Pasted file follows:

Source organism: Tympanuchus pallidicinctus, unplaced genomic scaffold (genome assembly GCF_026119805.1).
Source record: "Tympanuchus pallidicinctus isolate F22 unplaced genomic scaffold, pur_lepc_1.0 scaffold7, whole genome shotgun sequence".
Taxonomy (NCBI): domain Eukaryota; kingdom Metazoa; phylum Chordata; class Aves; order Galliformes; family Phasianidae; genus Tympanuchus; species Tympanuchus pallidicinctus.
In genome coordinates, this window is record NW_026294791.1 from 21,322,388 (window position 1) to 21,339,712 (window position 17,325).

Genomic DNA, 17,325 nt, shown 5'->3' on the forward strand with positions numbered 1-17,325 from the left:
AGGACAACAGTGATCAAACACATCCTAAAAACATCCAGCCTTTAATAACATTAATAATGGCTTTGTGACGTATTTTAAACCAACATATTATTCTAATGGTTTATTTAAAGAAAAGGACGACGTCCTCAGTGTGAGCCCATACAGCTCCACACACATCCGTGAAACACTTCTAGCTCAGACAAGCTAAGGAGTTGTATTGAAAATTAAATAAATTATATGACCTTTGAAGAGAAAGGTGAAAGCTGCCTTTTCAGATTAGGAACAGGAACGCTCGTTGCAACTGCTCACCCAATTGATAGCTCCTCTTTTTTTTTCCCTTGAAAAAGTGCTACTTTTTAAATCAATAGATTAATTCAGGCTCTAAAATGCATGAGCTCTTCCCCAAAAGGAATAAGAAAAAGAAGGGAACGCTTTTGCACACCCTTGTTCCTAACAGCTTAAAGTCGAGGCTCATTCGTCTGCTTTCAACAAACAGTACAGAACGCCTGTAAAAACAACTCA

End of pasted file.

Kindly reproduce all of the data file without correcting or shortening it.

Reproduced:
Source organism: Tympanuchus pallidicinctus, unplaced genomic scaffold (genome assembly GCF_026119805.1).
Source record: "Tympanuchus pallidicinctus isolate F22 unplaced genomic scaffold, pur_lepc_1.0 scaffold7, whole genome shotgun sequence".
Taxonomy (NCBI): domain Eukaryota; kingdom Metazoa; phylum Chordata; class Aves; order Galliformes; family Phasianidae; genus Tympanuchus; species Tympanuchus pallidicinctus.
In genome coordinates, this window is record NW_026294791.1 from 21,322,388 (window position 1) to 21,339,712 (window position 17,325).

Genomic DNA, 17,325 nt, shown 5'->3' on the forward strand with positions numbered 1-17,325 from the left:
AGGACAACAGTGATCAAACACATCCTAAAAACATCCAGCCTTTAATAACATTAATAATGGCTTTGTGACGTATTTTAAACCAACATATTATTCTAATGGTTTATTTAAAGAAAAGGACGACGTCCTCAGTGTGAGCCCATACAGCTCCACACACATCCGTGAAACACTTCTAGCTCAGACAAGCTAAGGAGTTGTATTGAAAATTAAATAAATTATATGACCTTTGAAGAGAAAGGTGAAAGCTGCCTTTTCAGATTAGGAACAGGAACGCTCGTTGCAACTGCTCACCCAATTGATAGCTCCTCTTTTTTTTTCCCTTGAAAAAGTGCTACTTTTTAAATCAATAGATTAATTCAGGCTCTAAAATGCATGAGCTCTTCCCCAAAAGGAATAAGAAAAAGAAGGGAACGCTTTTGCACACCCTTGTTCCTAACAGCTTAAAGTCGAGGCTCATTCGTCTGCTTTCAACAAACAGTACAGAACGCCTGTAAAAACAACTCA